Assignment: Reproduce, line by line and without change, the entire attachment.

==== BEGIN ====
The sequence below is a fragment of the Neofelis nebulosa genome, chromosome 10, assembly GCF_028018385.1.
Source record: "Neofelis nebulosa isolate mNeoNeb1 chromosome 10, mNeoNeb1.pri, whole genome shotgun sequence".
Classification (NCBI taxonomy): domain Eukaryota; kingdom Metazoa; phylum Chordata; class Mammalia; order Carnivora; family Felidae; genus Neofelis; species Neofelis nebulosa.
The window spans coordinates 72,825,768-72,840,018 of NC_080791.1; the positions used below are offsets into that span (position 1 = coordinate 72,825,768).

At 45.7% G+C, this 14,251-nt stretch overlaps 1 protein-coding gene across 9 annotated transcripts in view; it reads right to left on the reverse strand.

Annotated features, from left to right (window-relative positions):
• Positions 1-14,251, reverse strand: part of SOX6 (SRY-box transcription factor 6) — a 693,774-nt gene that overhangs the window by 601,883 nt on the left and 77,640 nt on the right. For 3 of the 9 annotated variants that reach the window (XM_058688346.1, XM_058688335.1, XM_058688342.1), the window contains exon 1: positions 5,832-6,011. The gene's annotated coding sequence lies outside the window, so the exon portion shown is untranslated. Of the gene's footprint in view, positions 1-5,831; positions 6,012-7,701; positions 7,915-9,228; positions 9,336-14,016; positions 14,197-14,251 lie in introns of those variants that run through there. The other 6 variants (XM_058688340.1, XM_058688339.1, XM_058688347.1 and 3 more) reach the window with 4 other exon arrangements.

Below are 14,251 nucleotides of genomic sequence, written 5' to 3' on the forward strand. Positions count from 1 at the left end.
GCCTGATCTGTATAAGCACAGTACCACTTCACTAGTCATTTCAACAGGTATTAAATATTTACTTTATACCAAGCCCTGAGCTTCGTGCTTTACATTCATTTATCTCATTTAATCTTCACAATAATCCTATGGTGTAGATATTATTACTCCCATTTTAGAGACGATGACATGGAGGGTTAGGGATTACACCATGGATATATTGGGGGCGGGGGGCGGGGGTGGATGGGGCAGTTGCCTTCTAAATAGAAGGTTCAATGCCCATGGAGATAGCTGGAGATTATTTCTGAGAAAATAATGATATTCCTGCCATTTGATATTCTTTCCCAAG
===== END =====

The sequence below is a fragment of the Neofelis nebulosa genome, chromosome 10, assembly GCF_028018385.1.
Source record: "Neofelis nebulosa isolate mNeoNeb1 chromosome 10, mNeoNeb1.pri, whole genome shotgun sequence".
Classification (NCBI taxonomy): domain Eukaryota; kingdom Metazoa; phylum Chordata; class Mammalia; order Carnivora; family Felidae; genus Neofelis; species Neofelis nebulosa.
The window spans coordinates 72,825,768-72,840,018 of NC_080791.1; the positions used below are offsets into that span (position 1 = coordinate 72,825,768).

At 45.7% G+C, this 14,251-nt stretch overlaps 1 protein-coding gene across 9 annotated transcripts in view; it reads right to left on the reverse strand.

Annotated features, from left to right (window-relative positions):
• Positions 1-14,251, reverse strand: part of SOX6 (SRY-box transcription factor 6) — a 693,774-nt gene that overhangs the window by 601,883 nt on the left and 77,640 nt on the right. For 3 of the 9 annotated variants that reach the window (XM_058688346.1, XM_058688335.1, XM_058688342.1), the window contains exon 1: positions 5,832-6,011. The gene's annotated coding sequence lies outside the window, so the exon portion shown is untranslated. Of the gene's footprint in view, positions 1-5,831; positions 6,012-7,701; positions 7,915-9,228; positions 9,336-14,016; positions 14,197-14,251 lie in introns of those variants that run through there. The other 6 variants (XM_058688340.1, XM_058688339.1, XM_058688347.1 and 3 more) reach the window with 4 other exon arrangements.

Below are 14,251 nucleotides of genomic sequence, written 5' to 3' on the forward strand. Positions count from 1 at the left end.
GCCTGATCTGTATAAGCACAGTACCACTTCACTAGTCATTTCAACAGGTATTAAATATTTACTTTATACCAAGCCCTGAGCTTCGTGCTTTACATTCATTTATCTCATTTAATCTTCACAATAATCCTATGGTGTAGATATTATTACTCCCATTTTAGAGACGATGACATGGAGGGTTAGGGATTACACCATGGATATATTGGGGGCGGGGGGCGGGGGTGGATGGGGCAGTTGCCTTCTAAATAGAAGGTTCAATGCCCATGGAGATAGCTGGAGATTATTTCTGAGAAAATAATGATATTCCTGCCATTTGATATTCTTTCCCAAG